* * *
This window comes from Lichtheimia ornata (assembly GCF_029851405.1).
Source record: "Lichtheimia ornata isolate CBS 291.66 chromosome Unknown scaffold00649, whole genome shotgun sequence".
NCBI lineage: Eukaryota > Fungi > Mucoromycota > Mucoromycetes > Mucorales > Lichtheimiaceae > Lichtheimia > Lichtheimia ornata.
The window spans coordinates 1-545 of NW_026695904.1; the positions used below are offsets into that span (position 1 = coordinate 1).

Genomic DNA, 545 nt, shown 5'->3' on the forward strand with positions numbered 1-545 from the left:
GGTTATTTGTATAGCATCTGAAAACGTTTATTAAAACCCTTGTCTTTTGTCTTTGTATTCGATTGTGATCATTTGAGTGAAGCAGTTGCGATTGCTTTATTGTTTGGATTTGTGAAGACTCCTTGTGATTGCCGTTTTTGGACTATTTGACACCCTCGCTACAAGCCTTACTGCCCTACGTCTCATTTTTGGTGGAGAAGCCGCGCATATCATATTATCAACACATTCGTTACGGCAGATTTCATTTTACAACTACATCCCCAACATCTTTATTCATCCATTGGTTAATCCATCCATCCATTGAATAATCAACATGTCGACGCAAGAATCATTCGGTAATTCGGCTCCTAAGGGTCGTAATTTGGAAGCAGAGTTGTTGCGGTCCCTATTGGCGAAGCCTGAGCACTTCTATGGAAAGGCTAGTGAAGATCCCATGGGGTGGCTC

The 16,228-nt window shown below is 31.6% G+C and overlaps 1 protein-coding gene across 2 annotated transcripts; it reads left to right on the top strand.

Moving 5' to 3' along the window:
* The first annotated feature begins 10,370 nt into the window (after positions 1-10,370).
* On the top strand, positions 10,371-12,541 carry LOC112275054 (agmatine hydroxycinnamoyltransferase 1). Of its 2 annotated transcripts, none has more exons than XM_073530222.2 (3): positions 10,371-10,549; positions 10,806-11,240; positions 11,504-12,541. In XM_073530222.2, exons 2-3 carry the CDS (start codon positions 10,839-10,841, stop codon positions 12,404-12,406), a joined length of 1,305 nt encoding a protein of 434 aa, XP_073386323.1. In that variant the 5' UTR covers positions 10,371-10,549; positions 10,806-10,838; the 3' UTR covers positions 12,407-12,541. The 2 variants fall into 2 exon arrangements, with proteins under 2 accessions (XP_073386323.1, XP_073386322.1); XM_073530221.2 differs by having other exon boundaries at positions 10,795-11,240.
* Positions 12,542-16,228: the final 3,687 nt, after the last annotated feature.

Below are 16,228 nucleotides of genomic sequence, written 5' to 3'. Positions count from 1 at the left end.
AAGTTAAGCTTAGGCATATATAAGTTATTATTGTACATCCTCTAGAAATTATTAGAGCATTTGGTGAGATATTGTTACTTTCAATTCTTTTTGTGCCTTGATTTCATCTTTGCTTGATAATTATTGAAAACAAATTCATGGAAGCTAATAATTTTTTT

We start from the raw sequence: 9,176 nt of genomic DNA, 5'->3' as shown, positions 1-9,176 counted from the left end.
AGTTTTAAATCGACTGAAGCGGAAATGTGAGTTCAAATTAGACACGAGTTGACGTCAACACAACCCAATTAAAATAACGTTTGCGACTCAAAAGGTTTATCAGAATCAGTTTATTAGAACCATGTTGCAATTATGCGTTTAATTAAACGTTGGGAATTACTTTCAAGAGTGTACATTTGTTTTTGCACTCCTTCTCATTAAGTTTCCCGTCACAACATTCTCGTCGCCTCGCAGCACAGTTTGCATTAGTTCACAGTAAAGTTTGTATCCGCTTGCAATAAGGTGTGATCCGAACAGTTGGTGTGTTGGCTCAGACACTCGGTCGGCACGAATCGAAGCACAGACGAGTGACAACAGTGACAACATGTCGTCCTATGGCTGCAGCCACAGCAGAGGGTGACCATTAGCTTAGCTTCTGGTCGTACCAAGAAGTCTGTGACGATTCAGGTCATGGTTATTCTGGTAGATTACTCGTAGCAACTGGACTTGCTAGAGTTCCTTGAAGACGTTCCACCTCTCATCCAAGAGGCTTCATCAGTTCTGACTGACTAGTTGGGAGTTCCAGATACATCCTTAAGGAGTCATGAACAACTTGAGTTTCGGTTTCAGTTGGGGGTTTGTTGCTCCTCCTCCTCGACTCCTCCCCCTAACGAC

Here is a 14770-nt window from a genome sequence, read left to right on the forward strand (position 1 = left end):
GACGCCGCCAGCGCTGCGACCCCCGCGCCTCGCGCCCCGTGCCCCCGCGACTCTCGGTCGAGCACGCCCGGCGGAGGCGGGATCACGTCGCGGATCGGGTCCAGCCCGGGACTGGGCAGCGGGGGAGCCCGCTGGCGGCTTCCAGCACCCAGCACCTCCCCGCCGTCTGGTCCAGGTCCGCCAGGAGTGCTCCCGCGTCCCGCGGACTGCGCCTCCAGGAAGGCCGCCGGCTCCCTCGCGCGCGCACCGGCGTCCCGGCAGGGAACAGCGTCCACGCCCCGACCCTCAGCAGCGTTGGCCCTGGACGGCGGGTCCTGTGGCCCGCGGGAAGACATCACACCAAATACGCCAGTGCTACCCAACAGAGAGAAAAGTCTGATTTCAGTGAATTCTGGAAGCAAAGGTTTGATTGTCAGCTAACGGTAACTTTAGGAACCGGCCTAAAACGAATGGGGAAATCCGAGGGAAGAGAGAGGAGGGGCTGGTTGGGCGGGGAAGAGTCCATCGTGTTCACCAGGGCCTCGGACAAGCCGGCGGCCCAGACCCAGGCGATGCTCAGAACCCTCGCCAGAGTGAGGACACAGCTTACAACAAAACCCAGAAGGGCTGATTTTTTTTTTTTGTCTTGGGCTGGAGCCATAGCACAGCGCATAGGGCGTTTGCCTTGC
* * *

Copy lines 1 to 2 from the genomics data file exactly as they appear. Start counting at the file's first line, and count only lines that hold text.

This window comes from Lichtheimia ornata (assembly GCF_029851405.1).
Source record: "Lichtheimia ornata isolate CBS 291.66 chromosome Unknown scaffold00649, whole genome shotgun sequence".